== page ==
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Clive Palmer sells Qantas shares in protest of vaccine mandate

Two Qantas A330s, as shot by Victor Pody
Two Qantas A330s, as shot by Victor Pody.

Businessman Clive Palmer has claimed he’s sold his Qantas shares in protest at the company’s decision to mandate vaccines for its staff.

“I believe the financial risks Qantas is taking over mandatory vaccinations of its staff leaves them exposed to future financial damages by staff who suffer side effects or worse,” he tweeted on Wednesday.

Palmer claimed that statistics released by Australia’s medical regulatory agency, Therapeutic Goods Administration (TGA), revealed “hundreds of deaths” caused by COVID inoculations. The TGA has however cleared three COVID vaccines as being safe and effective, those distributed by Moderna, Pfizer and AstraZeneca.

“I would encourage directors of other public companies to realise future financial exposure if staff are mandated to take vaccines which cause damages,’’ Palmer said.

Qantas announced in August it would mandate cabin crew, pilots and airport ground workers to be fully vaccinated against COVID from 15 November 2021, while the remaining workforce will have until 31 March 2022 to get the jab.

The airline said then that 89 per cent of its staff had either been inoculated or were planning to be, and a survey revealed three-quarters of employees supported the decision.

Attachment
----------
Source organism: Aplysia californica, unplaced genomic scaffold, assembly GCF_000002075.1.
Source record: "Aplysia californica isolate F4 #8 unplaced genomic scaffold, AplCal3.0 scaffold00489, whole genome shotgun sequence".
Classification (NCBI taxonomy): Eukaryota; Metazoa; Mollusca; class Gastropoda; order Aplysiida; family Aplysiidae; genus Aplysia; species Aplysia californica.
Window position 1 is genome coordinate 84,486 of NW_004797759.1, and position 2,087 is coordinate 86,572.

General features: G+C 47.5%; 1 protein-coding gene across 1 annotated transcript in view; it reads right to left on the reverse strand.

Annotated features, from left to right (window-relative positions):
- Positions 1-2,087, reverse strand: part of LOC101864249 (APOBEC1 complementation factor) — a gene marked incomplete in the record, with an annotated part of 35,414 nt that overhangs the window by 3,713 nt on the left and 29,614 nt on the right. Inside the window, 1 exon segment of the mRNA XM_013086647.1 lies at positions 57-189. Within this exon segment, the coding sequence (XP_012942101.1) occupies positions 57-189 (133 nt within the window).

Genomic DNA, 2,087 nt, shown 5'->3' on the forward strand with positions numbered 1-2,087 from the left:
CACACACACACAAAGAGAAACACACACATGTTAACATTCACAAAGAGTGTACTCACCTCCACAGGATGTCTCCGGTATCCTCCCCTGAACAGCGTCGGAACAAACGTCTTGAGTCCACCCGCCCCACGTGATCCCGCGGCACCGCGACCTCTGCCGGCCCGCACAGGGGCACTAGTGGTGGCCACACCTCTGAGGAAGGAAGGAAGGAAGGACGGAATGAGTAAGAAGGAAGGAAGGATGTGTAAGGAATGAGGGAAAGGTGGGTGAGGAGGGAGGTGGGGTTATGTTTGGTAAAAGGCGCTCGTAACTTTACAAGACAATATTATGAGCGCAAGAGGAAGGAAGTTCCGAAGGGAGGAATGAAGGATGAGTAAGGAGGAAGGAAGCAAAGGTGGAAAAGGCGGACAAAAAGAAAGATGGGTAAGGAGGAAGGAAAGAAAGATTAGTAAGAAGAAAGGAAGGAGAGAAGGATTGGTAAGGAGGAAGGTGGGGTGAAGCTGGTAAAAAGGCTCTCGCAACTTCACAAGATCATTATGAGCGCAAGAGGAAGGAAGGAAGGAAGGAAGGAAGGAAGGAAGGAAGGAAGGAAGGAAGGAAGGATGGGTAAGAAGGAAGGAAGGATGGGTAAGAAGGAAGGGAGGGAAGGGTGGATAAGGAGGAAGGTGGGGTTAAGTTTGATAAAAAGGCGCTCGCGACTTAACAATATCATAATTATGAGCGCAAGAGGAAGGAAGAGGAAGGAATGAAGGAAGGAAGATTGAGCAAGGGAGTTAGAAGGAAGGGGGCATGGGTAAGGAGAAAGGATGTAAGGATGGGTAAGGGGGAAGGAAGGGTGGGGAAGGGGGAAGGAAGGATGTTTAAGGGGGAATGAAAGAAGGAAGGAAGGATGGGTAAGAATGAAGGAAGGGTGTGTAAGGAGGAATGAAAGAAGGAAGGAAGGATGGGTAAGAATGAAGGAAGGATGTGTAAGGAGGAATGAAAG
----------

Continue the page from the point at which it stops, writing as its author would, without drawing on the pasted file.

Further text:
Both Virgin and Rex followed suit with similar policies shortly after.


Virgin Australia chief executive Jayne Hrdlicka said inoculations were “the only way back to normal freedom of movement” and the “only solution to the situation Australia currently finds itself in”.

“The majority of our team at Virgin Australia are already vaccinated, and we will be listening to our team members to ensure we find the best fit policy for our organisation,” she said.

“We trust medical experts, their advice and the evidence that shows that vaccines save lives and reduce hospitalisation rates.

“Virgin Australia recognises the critical imperative to get the broader community vaccinated and will launch a competition this week to encourage as many people as we can to roll up their sleeves. We are also supportive of government-led measures to ensure travellers are vaccinated.”

Meanwhile, Rex’s said a survey of its staff showed just 8 per cent of respondents were unsure about getting the vaccine, and 2 per cent were opposed to vaccination for medical or other reasons.

The airline’s deputy chairman, John Sharp, said, “We have a duty of care to both our passengers and staff to provide the safest possible environment”.

“As we provide an essential service operating to regional centres and remote communities throughout Australia, it is incumbent upon us to do whatever we can to help those residents remain safe and healthy.

“As the survey shows, Rex staff has overwhelmingly embraced this responsibility and has done its part to keep the nation safe. On behalf of the board, I congratulate them for their contribution to keeping everyone safer.”

NSW emerged from lockdown on Monday but many shops and hospitality services are now only available to be used by those who have received two doses of an approved COVID vaccine.

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